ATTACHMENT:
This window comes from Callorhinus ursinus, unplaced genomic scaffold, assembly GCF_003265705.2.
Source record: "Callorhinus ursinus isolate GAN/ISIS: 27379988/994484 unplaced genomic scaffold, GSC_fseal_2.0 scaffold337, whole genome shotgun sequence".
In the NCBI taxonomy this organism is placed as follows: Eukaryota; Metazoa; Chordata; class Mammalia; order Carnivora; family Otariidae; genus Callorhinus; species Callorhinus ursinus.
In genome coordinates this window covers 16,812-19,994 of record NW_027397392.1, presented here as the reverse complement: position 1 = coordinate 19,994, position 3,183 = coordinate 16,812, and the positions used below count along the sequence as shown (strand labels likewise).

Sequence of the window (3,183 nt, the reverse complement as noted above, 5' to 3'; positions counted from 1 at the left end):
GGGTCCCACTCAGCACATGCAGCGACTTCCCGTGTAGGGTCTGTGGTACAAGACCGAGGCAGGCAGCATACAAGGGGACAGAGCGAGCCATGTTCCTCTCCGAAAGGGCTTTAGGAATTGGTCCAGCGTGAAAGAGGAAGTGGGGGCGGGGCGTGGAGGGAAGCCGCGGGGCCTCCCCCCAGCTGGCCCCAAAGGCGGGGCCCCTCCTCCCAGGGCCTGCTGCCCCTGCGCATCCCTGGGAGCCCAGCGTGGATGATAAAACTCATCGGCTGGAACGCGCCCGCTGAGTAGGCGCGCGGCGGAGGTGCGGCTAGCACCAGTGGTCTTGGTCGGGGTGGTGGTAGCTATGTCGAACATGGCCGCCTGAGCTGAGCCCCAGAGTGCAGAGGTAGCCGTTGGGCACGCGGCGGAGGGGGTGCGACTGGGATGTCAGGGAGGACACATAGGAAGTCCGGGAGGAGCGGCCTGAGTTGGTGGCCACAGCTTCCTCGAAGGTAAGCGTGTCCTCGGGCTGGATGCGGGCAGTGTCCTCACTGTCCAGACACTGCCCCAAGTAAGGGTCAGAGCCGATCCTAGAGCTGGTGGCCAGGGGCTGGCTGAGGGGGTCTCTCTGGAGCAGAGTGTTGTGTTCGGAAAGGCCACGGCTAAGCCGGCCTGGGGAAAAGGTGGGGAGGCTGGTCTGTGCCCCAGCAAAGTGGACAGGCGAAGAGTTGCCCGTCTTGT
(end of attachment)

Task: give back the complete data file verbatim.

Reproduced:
This window comes from Callorhinus ursinus, unplaced genomic scaffold, assembly GCF_003265705.2.
Source record: "Callorhinus ursinus isolate GAN/ISIS: 27379988/994484 unplaced genomic scaffold, GSC_fseal_2.0 scaffold337, whole genome shotgun sequence".
In the NCBI taxonomy this organism is placed as follows: Eukaryota; Metazoa; Chordata; class Mammalia; order Carnivora; family Otariidae; genus Callorhinus; species Callorhinus ursinus.
In genome coordinates this window covers 16,812-19,994 of record NW_027397392.1, presented here as the reverse complement: position 1 = coordinate 19,994, position 3,183 = coordinate 16,812, and the positions used below count along the sequence as shown (strand labels likewise).

Sequence of the window (3,183 nt, the reverse complement as noted above, 5' to 3'; positions counted from 1 at the left end):
GGGTCCCACTCAGCACATGCAGCGACTTCCCGTGTAGGGTCTGTGGTACAAGACCGAGGCAGGCAGCATACAAGGGGACAGAGCGAGCCATGTTCCTCTCCGAAAGGGCTTTAGGAATTGGTCCAGCGTGAAAGAGGAAGTGGGGGCGGGGCGTGGAGGGAAGCCGCGGGGCCTCCCCCCAGCTGGCCCCAAAGGCGGGGCCCCTCCTCCCAGGGCCTGCTGCCCCTGCGCATCCCTGGGAGCCCAGCGTGGATGATAAAACTCATCGGCTGGAACGCGCCCGCTGAGTAGGCGCGCGGCGGAGGTGCGGCTAGCACCAGTGGTCTTGGTCGGGGTGGTGGTAGCTATGTCGAACATGGCCGCCTGAGCTGAGCCCCAGAGTGCAGAGGTAGCCGTTGGGCACGCGGCGGAGGGGGTGCGACTGGGATGTCAGGGAGGACACATAGGAAGTCCGGGAGGAGCGGCCTGAGTTGGTGGCCACAGCTTCCTCGAAGGTAAGCGTGTCCTCGGGCTGGATGCGGGCAGTGTCCTCACTGTCCAGACACTGCCCCAAGTAAGGGTCAGAGCCGATCCTAGAGCTGGTGGCCAGGGGCTGGCTGAGGGGGTCTCTCTGGAGCAGAGTGTTGTGTTCGGAAAGGCCACGGCTAAGCCGGCCTGGGGAAAAGGTGGGGAGGCTGGTCTGTGCCCCAGCAAAGTGGACAGGCGAAGAGTTGCCCGTCTTGT